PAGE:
Being married is hard. We pull a lot from our past experiences that we may or may not be aware of. If we were hurt during an earlier part of our life (who wasn’t?) we probably developed some way to manage it. A nasty pattern can develop when we protect ourselves with tools that trigger our partner’s pain.
I’m a big fan of Bob’s Burgers, so let’s use Bob and Lynn as names for my fake example. This is not a client’s story! (This isn’t even Bob and Lynn’s story from Bob’s Burgers!)
Bob and Lynn are successful, well-adjusted adults. They fight more then they’d like, and they’re ready to make some changes. Looking back at their earlier relational experiences is helpful.
Bob’s parents fought a lot when he was a tween. He figured out ways to shut it out. He learned how to draw into himself so that he wouldn’t be so rattled by the arguing. When he withdrew, his mom would seek him out and comfort him. His survival skill worked well for him during this part of his life.
Lynn’s parents split up when she was 6. Her dad moved out. She was hurt by this, and when she saw him on the weekends she’d let him have it. Her anger toward him for leaving helped her feel some sense of power and control over the situation. And it prompted her dad to understand her experience and console her underlying pain. Her survival skill worked well for her during this part of her life.
Now, when Bob comes home late and does a poor job of letting Lynn know that he’s going to be late, Lynn reacts by getting angry and letting Bob have it. Bob reacts to Lynn’s anger by withdrawing. When he pulls back, Lynn lashes out more. They both feel helpless and hopeless in the face of this pattern.
Bob’s vulnerability: loud, expressed anger
Bob’s survival skill: withdrawing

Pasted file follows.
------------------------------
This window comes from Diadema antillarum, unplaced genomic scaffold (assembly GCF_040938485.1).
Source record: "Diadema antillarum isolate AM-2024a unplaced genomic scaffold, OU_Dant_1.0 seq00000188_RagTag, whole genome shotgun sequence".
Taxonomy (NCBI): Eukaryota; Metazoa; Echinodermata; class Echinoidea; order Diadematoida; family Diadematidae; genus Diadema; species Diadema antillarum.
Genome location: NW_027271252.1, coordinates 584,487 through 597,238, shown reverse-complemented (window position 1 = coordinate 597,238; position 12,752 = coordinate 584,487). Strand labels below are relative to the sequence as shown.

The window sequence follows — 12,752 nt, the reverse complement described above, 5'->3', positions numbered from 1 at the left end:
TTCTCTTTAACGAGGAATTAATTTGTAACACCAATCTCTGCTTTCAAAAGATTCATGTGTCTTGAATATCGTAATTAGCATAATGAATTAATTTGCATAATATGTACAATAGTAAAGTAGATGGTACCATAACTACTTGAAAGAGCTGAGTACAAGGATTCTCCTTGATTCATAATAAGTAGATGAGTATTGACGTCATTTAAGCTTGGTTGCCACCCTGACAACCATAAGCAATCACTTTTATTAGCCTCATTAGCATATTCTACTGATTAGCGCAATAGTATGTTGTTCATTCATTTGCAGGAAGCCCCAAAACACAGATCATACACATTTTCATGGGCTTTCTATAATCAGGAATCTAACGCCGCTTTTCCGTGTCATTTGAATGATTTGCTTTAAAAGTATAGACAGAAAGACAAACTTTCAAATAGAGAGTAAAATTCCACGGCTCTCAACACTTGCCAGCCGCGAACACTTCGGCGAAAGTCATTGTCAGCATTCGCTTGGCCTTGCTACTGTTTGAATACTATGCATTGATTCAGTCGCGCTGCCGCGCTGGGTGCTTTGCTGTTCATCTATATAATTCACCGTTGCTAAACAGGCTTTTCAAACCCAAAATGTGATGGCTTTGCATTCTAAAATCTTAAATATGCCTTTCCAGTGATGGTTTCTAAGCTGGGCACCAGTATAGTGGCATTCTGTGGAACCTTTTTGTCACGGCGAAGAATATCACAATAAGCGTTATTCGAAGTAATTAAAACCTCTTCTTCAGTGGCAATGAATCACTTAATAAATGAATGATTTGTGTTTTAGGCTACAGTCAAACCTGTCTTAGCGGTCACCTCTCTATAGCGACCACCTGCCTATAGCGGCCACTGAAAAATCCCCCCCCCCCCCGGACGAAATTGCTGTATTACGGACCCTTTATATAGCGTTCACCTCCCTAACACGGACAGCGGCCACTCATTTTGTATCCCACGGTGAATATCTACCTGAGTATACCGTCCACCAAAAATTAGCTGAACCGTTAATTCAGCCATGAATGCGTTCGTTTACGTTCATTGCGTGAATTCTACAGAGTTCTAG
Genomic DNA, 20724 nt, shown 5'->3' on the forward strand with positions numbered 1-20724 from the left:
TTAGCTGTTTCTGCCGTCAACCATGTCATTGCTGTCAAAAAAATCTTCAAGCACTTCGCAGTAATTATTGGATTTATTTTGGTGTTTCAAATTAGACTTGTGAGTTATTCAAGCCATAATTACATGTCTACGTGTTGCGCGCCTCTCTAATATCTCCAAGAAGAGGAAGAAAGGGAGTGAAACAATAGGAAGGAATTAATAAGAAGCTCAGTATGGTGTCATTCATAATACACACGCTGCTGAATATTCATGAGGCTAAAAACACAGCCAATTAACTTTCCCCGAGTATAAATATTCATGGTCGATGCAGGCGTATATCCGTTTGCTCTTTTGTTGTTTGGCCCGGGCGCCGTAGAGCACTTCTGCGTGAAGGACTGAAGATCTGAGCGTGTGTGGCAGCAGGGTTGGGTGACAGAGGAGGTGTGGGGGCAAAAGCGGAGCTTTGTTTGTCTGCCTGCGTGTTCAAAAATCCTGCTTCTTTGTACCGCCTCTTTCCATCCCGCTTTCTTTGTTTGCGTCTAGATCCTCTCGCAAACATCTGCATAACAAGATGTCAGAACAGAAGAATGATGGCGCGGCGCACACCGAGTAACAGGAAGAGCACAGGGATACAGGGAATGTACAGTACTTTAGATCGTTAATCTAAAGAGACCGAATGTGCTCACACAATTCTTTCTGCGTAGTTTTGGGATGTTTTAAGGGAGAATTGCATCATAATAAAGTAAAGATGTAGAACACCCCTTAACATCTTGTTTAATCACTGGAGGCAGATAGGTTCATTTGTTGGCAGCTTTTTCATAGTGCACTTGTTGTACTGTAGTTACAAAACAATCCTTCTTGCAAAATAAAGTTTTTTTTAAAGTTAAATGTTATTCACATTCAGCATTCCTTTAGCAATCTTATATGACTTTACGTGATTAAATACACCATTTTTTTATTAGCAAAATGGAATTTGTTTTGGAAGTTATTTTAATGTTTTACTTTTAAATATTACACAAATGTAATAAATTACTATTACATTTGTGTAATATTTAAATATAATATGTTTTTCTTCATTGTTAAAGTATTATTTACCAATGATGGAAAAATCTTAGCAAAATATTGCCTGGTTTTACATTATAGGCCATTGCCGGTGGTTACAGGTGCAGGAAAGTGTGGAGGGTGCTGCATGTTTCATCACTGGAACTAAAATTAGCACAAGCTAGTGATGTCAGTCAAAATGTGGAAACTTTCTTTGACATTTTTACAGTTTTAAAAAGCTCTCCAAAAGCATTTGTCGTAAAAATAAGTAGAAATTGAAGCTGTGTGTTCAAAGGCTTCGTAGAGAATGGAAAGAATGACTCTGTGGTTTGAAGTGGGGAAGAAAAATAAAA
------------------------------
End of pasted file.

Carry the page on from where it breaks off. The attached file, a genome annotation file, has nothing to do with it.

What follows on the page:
Lynn’s vulnerability: abandonment/unavailability
Lynn’s survival skill: angry attack
Just like the old Reeses Peanut Butter Cups ad…
Mona Dekoven Fishbane and Michele Scheinkman detail plans for how couples’ therapists’ can respond to this impasse in their 2004 Family Process article, The Vulnerability Cycle: Working with Impasses in Couples Therapy.
So how can you respond to this frustrating situation?
Simply put, it’s helpful to understand both your vulnerabilities and your survival skills as a partner in a long term relationship. Do you know what consistently hurts you? Do you know how you’ll react when you’re hurt? Do you have a part of you that is always on the lookout for disrespect? Do you react strongly when your partner is late or doesn’t call when you expected her to? Do you see how your past experiences impact your current relationships? It’s often a lot easier to see this in our partners, rather than ourselves.
Here are 5 tips for managing power impasses in your relationship:
1) Slow down
2) Be compassionate with yourself and each other
One of the keys to breaking this pattern is slowing down. Once we get flooded with anger it is impossible to access our reasonable side. Discussing your vulnerabilities and your survival skills with each other can be very helpful if it’s done in a non-judgmental, compassionate way. Your partner may even see something that you don’t see in yourself. Try to be open to the idea that we all have emotional blind spots.
3) Team up against the pattern
Once you’re both in agreement that you can fall victim to this pattern, you can each work to see it coming. Team up against the pattern. If you catch yourself getting a vulnerability triggered, or feeling the urge to use a survival skill, stop and tell your partner you need a break. Slow down, get a glass of water, or just take a quick walk and then come back. If you’re both on board, this will be a pro-relationship act, not an abandonment.
4) Use the struggle as a chance for self-growth
Examine the experience afterwards too. Is there some theme that is coming into focus for you? Does the same experience push the same button for you? Use this information to understand yourself better. Your marriage is the best place to learn about how you work as a person.
5) Always repair
Always repair if you’ve said something harsh. It helps to have a more adaptive pattern that you can rely on as a couple so that you know that if you make a mistake you can fix it. Say you’re sorry and mean it. Work to not repeat mistakes. Accept the apology and strive for forgiveness.
Work on yourself. Try to understand why you act the way you do. It may not be anger and withdraw, maybe yours is anger and anger, or withdraw and withdraw, or avoid and avoid. Whatever your vulnerabilities and survival skills are, work to understand the impact it's having on you and your partner. This is your best bet for breaking this pattern and taking care of one another in your relationship.